Palmyra, WI 53156
Map to get there
(For Grades K5
- 8; September - June)
Trek through the "wilderness" of
the Kettle Moraine State Forest (KMSF) near Palmyra, Wisconsin,
approximately 40 miles southwest of Milwaukee. Travel time
is about one hour. Explore nature at her best: deciduous
forests, pine plantations, marshlands, prairie and pond
life, climb moraines and look into kettles. You can see
some of the finest examples of glacial topography on the
Palmyra Environmental Learning Center may be scheduled for 4 hours
or less between 9:00 a.m. and 2:30 p.m. Teachers may choose
to bring bag lunches or cook hot dogs and sausages over
the fire. A fire ring and wood are provided upon request.
Please provide your own cooking utensils. There is no extra
charge for winter tobogganing (snow conditions permitting).
Students must wear appropriate clothing. All programs can
be selected any time of the year (except Pond Study). If
you do not see what you would like from our program choices,
please contact us. We will try to accommodate your educational
Glacial Geology - A guided hike will show the effects of the most recent ice age. Imagine what a glacier standing a mile high (not wide) could due to the land and see how the land changed in response! The hike transverses moraines allowing students to learn what makes a kettle,and in some areas of the forest view glacial erratics. We will discover how the last continental glacier still affects our daily lives.
Typifying Trees - Learn different methods of identifying trees; by using their leaves, leaf buds, bark, overall branching patterns, flowers and/or fruit. Students will explore the different uses of the wood and other "products" made from trees. Hike topics include the importance of trees worldwide, how to age trees and tree diseases.
Finding Feathered Friends - Different birds call Wisconsin “home” at different times of the year. Many Wisconsin birds are migratory and will not always be present in late fall, winter, and early spring. Students will learn about the habits of birds and their habitats. There is a feeding station at camp to explore how to attract birds.
Edible and Non-edible Plants - Students will be introduced to many native and exotic plants growing in the state forest. Learn how to categorize plants as edible, medicinal, non-edible, or poisonous, while emphasizing the importance of NOT eating unfamiliar plants.
Pond Study - Water is a vital natural resource and we emphasize the importance of respecting aquatic habitats. ALL participants will be expected to enter an ephemeral kettle pond filled with many wonderful & exciting species. This habitat can be very easily damaged and is available only in spring: if there is sufficient water in the pond; and, only to a small number of groups - first come, first served. Come learn the old fashioned way - get wet and muddy! THIS PROGRAM IS ONLY FOR THIRD GRADE AND ABOVE.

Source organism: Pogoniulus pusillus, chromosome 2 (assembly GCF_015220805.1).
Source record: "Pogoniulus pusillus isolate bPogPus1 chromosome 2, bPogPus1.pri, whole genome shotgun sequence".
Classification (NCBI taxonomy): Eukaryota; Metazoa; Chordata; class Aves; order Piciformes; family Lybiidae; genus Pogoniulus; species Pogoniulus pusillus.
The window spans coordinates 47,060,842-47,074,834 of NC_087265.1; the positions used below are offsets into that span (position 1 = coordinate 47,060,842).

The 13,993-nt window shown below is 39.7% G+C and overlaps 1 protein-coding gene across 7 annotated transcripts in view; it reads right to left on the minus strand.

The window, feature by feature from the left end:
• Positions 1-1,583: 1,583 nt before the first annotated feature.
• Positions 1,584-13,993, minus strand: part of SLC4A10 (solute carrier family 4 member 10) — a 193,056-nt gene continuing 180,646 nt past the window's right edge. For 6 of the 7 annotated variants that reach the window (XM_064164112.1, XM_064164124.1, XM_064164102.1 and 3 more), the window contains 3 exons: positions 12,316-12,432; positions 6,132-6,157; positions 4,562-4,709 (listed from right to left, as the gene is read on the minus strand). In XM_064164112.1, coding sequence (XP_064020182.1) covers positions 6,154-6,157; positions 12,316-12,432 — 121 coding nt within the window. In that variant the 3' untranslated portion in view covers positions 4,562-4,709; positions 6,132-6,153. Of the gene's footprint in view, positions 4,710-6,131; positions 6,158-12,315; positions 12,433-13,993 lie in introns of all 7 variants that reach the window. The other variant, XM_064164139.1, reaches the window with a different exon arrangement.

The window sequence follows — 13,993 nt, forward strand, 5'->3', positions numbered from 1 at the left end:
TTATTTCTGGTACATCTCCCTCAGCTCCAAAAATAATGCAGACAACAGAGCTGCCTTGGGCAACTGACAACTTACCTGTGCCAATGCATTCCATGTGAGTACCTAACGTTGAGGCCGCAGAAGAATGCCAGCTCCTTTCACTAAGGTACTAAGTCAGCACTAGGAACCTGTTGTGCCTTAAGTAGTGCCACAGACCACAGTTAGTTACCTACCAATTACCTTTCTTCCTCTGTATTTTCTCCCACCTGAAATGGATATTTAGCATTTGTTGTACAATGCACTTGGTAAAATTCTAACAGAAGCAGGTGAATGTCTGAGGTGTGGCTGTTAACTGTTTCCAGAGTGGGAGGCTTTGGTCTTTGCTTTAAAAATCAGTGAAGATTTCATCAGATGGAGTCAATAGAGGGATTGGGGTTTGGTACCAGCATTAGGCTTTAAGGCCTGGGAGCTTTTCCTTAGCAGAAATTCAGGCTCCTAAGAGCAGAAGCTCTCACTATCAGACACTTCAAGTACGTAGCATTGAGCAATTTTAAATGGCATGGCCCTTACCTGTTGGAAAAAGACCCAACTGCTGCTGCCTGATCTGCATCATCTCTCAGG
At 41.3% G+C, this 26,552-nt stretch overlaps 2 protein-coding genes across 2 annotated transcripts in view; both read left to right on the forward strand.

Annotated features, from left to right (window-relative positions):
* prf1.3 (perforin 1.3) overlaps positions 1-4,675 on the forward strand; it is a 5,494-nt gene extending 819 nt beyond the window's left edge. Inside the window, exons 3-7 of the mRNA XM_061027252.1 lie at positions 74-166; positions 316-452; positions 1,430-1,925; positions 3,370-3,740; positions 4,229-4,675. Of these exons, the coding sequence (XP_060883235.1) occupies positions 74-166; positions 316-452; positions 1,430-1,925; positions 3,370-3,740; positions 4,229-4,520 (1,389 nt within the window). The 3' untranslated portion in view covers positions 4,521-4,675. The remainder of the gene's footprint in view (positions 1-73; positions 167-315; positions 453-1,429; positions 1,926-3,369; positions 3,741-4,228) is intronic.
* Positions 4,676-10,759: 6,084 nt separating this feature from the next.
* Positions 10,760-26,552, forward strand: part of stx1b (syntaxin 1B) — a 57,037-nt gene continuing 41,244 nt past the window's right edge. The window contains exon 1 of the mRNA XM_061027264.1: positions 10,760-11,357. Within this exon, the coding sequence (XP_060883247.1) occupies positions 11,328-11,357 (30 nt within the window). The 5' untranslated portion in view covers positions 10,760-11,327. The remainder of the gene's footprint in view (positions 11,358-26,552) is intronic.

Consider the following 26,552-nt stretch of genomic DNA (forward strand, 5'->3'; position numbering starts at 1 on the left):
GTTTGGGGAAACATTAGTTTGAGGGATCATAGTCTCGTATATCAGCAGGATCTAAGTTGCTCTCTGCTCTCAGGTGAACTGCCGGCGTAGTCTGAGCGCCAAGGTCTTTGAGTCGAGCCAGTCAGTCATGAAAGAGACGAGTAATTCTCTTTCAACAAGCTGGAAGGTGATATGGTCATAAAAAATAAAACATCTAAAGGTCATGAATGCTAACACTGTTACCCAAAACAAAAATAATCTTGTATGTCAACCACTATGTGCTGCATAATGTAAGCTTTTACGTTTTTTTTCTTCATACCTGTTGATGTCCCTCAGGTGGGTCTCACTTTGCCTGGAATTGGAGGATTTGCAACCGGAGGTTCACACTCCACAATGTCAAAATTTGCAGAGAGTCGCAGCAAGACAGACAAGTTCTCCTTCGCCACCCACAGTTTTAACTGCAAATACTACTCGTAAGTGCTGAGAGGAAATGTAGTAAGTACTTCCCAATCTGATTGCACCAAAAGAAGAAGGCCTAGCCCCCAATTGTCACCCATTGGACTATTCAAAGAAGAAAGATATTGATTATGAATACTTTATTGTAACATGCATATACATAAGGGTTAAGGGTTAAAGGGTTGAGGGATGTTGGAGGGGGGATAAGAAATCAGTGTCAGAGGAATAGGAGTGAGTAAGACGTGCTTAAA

Native American Lore - This program presents an overview of Native American life. Topics include clothing, food gathering, medicine, and respect of Mother Earth. Programs can be tailored to concentrate on specific areas such as food preparation - “How are you going to cook that?” “How do you save the leftovers?” “Where do you get fresh fruits and vegetables in the middle of winter?”
I Want to Discover - For K, 1st & 2nd Graders: A gently guided, fun, journey through the meadows and/or forests of the KMSF. Inspired by the interests of the young child to promote & nurture a desire for a continuing love, care and further exploration of the natural world and the child’s place in it.
Animal Tracking - Identifying and/or recognizing animal movement, often referred to as tracking, incorporates much more than just looking for footprints. If conditions are not good for animals to make tracks (dry ground, frozen ground/no snow), tracks will be hard to find. There are other means of tracking animals; through signs of habitation, food and scat.
Instrument Study - During a hike in the Kettle Moraine State Forest, students will be introduced to several scientific instruments and the field measurements taken by natural scientists: degree of slope, DBH (Diameter at Breast Height) of trees, tree height, air and soil temperatures, wind speed, and find cardinal points with a compass. For Grades 5-8 only. Basic math skills are also a prerequisite.
Camouflage - This program concentrates on seeing the surrounding forests and fields of the KMSF like many animals do: with limited color vision. We will also introduce different methods of concealment which will help produce camouflage.
Prairie - Much of this part of Wisconsin was once covered by several types of prairie. We will view the various stages in the “life” of a prairie. Various plants and their uses will be discussed including the importance of this ecosystem in our everyday life. Fall and late spring are best to see plants.
Naturalist’s Choice - Combining material from any of the above mentioned programs, this program highlights the beauty found in the KMSF by discussing anything that the students, teachers or naturalists find of interest along our hike. If advised before the program, our naturalists will relate the hike to current or upcoming curriculum. This program is never the same!
15 additional programs include: Animal Homes, Biologically Inspired Inventions, Communities, Discovery, Fall in the Forest, Forest Succession, Insects, Reading the Landscape, Senses, Spring in the Forest, Touch Much Trust Walk, Wetland Study, Why Conservation?, Winter in the Forest, and Winter Survival.
Field Trip Listing (PDF)
For more information please call the
Outdoor Education office at 647-6050.